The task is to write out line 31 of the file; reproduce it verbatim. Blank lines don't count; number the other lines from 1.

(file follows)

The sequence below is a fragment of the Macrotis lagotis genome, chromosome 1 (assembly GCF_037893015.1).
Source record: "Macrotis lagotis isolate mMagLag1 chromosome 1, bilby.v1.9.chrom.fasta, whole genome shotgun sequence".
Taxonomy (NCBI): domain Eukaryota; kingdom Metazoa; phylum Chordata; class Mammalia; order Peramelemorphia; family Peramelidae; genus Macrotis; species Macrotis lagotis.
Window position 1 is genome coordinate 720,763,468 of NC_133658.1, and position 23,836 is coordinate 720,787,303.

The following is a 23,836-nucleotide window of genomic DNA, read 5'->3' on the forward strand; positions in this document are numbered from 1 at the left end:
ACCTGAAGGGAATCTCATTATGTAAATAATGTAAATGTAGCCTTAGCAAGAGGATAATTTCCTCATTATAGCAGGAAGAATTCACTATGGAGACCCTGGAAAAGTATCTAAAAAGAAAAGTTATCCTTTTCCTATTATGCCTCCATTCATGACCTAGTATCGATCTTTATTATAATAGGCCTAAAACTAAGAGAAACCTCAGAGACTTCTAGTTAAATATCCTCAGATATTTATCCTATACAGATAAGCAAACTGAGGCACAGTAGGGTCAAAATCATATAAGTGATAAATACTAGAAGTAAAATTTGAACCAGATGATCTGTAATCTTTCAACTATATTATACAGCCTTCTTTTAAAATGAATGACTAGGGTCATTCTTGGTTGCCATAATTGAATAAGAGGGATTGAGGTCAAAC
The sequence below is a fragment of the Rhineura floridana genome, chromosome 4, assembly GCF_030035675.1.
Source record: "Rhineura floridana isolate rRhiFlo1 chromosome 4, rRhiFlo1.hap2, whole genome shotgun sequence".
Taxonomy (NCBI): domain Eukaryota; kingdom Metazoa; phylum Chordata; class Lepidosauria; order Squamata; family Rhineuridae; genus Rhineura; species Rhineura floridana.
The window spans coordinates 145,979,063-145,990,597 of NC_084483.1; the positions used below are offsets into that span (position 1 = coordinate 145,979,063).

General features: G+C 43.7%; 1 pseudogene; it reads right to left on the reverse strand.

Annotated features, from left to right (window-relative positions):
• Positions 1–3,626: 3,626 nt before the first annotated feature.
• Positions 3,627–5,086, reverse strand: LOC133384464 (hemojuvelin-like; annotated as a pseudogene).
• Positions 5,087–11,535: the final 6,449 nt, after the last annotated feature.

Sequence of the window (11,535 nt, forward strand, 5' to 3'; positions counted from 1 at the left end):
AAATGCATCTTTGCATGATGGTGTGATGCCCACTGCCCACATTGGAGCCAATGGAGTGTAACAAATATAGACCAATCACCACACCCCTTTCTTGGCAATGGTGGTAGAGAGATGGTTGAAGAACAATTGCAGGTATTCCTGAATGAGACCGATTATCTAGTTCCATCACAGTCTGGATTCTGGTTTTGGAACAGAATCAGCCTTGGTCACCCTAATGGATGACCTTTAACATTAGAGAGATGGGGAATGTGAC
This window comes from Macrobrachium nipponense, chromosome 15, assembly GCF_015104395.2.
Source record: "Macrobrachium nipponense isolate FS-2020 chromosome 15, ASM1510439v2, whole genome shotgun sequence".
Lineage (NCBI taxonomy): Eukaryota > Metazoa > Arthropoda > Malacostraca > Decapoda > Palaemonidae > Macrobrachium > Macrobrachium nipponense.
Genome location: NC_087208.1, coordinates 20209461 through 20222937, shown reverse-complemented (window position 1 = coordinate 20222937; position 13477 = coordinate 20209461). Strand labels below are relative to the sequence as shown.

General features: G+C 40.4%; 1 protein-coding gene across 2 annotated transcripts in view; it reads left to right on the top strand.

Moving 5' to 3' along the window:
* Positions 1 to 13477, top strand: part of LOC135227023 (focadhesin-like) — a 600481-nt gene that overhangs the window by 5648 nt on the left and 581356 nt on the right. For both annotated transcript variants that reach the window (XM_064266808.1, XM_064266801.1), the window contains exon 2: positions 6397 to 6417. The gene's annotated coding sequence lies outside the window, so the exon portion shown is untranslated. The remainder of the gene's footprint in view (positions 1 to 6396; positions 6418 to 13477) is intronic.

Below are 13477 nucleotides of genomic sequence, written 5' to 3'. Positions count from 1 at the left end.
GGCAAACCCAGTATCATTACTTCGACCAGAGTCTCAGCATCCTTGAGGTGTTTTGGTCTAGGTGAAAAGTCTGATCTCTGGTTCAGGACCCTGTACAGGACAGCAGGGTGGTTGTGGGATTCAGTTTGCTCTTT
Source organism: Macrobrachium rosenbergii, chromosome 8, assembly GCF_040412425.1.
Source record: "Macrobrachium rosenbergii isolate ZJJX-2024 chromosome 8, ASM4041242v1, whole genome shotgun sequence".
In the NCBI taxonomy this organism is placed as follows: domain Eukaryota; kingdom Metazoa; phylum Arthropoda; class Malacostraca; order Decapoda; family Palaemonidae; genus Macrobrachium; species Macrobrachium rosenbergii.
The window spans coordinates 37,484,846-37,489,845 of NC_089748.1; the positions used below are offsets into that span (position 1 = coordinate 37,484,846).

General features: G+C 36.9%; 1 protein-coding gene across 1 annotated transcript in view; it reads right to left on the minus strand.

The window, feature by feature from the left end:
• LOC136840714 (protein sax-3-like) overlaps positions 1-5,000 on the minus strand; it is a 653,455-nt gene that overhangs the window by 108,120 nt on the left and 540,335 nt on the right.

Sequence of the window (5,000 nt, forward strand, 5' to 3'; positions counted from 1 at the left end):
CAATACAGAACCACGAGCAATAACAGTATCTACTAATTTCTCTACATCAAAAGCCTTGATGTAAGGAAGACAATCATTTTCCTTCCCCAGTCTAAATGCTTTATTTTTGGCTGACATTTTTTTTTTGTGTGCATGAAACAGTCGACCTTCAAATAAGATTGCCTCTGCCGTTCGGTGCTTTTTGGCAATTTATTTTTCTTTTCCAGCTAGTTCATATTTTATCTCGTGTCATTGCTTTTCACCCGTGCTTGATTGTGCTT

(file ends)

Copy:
General features: G+C 36.9%; 1 protein-coding gene across 1 annotated transcript in view; it reads right to left on the minus strand.